Coalition of Costa Rican Marine conservation organizations call on the government to support shark conservation at #CITESCoP19 CITES …official position at Wildlife conservation convention still uncertain.
CREMA Costa Rica Marine Watch International MarViva Green Wolf CR Fundación Amigos de la Isla del Coco Asociación Costa Rica por Siempre Misión Tiburón Costa Rica Nicoya Peninsula Waterkeeper Fundación Corcovado For The Oceans Foundation
The following CITES Proposal 37, which proposes the family-level listing of carcharhinid sharks (requiem sharks) in Appendix II of CITES, is being led by the government of Panama and already has the support of more than 40 countries, including the 27 members of the European Union, El Salvador, Colombia, Ecuador, the Dominican Republic, the United Kingdom, Senegal, Bangladesh, Israel, Maldives, Seychelles, Gabon, Syria, Sri Lanka, and every day more countries are joining in support of the proposal. Likewise, the CITES Secretariat recommends the adoption of the proposal.
Ministers, Vice Ministers and Delegates
19th Conference of the Parties (CoP19) to CITES
Panama City, Panama
Dear Ministers, Vice Ministers and Delegates:
We are writing to express our complete support for Proposal 37, led by the Government of Panama, at the upcoming 19th Conference of the Parties (CoP19) to the Convention on the International Trade in Endangered Species of Wild Fauna and Flora (CITES), which proposes the family-level listing of carcharhinid sharks (known as requiem sharks), in CITES Appendix II.
If adopted, this proposal would bring most of the international trade in shark fins under CITES Appendix II regulation for the first time, thus promoting better management of marine species to prevent their extinction—especially shark species.
Therefore, we respectfully invite you to support this proposal (Proposal 37) during the upcoming CoP19 to be held in Panama from 14 – 25 November, 2022.
Given that sharks are slow-growing animals that are late to reach sexual maturity and produce few offspring throughout their lifetimes, their populations cannot support the volume of extraction required to meet the international demand for their fins and meat. Consequently, an alarming decline is taking place across different shark populations on a global scale.
For example, recent studies have revealed that more than 70% of shark species that enter the global fin trade are under some degree of threat according to the IUCN (Cardeñosa et al., 2022).
Meanwhile, the 19 lead species of Proposal 37 are already classified under some degree of threat and clearly meet the criteria for CITES listing. In fact, some of these species almost meet or exceed the criteria for inclusion in CITES Appendix I due to widespread declines of up to 70% and, in some cases, reaching regional extinction. Additionally, at least 35 species of the carcharhinidae family have been documented in the shark fin markets of Hong Kong, accounting for almost half of all species documented in this market (Fields et al. 2017).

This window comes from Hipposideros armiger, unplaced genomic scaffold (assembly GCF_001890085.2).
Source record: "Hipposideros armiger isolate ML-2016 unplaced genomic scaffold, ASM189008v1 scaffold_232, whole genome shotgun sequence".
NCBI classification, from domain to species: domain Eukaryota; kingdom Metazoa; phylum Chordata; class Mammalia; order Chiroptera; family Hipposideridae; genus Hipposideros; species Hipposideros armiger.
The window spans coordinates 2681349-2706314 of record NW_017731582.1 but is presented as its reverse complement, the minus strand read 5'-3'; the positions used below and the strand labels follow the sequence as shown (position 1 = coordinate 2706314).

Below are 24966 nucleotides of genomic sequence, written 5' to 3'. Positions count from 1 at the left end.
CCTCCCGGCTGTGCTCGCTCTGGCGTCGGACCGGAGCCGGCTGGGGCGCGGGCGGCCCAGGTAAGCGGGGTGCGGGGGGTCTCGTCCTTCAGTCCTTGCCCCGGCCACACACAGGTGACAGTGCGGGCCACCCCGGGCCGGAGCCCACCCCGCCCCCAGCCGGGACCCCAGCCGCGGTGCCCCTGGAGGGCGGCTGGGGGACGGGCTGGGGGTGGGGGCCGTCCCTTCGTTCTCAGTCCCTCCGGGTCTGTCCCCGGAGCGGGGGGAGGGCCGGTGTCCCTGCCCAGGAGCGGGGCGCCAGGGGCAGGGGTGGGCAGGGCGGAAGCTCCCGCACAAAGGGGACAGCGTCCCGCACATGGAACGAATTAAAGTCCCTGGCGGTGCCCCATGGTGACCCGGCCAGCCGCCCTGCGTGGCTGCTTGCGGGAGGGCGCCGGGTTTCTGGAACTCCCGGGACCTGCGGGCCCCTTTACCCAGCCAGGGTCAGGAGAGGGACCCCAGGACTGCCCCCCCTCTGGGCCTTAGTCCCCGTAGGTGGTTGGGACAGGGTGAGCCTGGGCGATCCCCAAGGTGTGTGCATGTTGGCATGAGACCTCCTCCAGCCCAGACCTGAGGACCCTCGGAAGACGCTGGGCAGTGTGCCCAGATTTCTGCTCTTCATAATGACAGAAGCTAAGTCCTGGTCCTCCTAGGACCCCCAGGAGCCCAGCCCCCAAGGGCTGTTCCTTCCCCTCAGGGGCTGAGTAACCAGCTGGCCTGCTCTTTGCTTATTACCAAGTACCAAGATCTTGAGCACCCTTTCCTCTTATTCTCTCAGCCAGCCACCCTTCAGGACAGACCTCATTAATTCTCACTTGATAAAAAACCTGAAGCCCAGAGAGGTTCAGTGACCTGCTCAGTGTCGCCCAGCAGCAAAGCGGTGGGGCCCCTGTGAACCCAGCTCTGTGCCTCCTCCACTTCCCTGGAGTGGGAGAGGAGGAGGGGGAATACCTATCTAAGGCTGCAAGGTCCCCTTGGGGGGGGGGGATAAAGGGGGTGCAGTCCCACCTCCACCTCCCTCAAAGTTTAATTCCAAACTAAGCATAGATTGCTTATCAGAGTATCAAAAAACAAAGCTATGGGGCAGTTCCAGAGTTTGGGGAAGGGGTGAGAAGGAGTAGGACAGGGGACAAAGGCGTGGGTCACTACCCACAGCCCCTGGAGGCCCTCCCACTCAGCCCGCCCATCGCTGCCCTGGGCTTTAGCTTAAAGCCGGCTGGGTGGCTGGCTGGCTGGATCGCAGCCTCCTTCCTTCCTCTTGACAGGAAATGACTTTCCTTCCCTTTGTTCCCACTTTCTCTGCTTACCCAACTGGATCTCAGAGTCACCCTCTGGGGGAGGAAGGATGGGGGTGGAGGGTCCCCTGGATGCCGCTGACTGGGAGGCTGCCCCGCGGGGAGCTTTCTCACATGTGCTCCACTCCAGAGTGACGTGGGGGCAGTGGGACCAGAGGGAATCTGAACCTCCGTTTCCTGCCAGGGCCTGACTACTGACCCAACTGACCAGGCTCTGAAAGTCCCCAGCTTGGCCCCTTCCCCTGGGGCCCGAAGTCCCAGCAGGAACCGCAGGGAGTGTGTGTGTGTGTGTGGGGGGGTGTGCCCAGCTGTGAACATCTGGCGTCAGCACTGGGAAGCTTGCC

Together with the 19 lead species of Proposal 37, the government of Panama is proposing the inclusion in CITES Appendix II of all other species of the carcharhinidae family as look-alike species. Indeed, the identification of shark species from severed fins is relatively easy and reliable at the family level, particularly for the carcharhinidae family.
- However, this is not the case when trying to discern between species of the same family because of the close resemblance between species, especially regarding their meat (e.g. Carcharhinidae family).
- Therefore, omitting any species in the carcharhinidae family from CITES listing would allow products of CITES-listed species to be easily labeled as those of unlisted species, thus evading permit requirements and facilitating illegal trade.
Undoubtedly, the inclusion of the entire carcharhinidae family in CITES Appendix II would be immensely helpful, allowing countries with less capacity to employ technological tools to confirm compliance with trade regulations through simple visual identification.
Time is running out to reverse the negative trend seen in global shark populations and more ambitious measures must be urgently taken at a national and international scale through global policy instruments such as CITES to prevent large-scale extinctions. There may never be a better time than now to bring most of the global trade in shark fin and products under CITES Appendix II regulation and thus prevent the imminent extinction of multiple species.
We cordially remind you that the CITES secretariat recommends the adoption of Proposal 37, and that this proposal already has the support of more than 40 countries, including Panama, the 27 members of the European Union, El Salvador, Colombia, Ecuador, the Dominican Republic, the United Kingdom, Senegal, Bangladesh, Israel, Maldives, Seychelles, Gabon, Syria, Sri Lanka, and every day more countries are confirming their support for the proposal.
We commend the government of Panama for its tremendous effort and leadership, and urge the Parties to make the most of this great opportunity to chart a sustainable course for sharks.
The future of these species is in your hands. Thank you for your consideration.
The undersigned individuals and organizations.
Andy Mann, SeaLegacy
Carlos Pérez Bermúdez, TIburones Vivos
CREMA – Costa Rica
Cristina Mittermeier, SeaLegacy
Dr. Erick Ross Salazar , MigraMar
Dr. James Ketchum, Pelagios Kakunjá
Ilene Zanella, MIsión Tiburón
Jorge Serendero Hülssner, For the Oceans Foundation
Marine Watch International
Paul Nicklen, SeaLegacy
The Sea Change Agency
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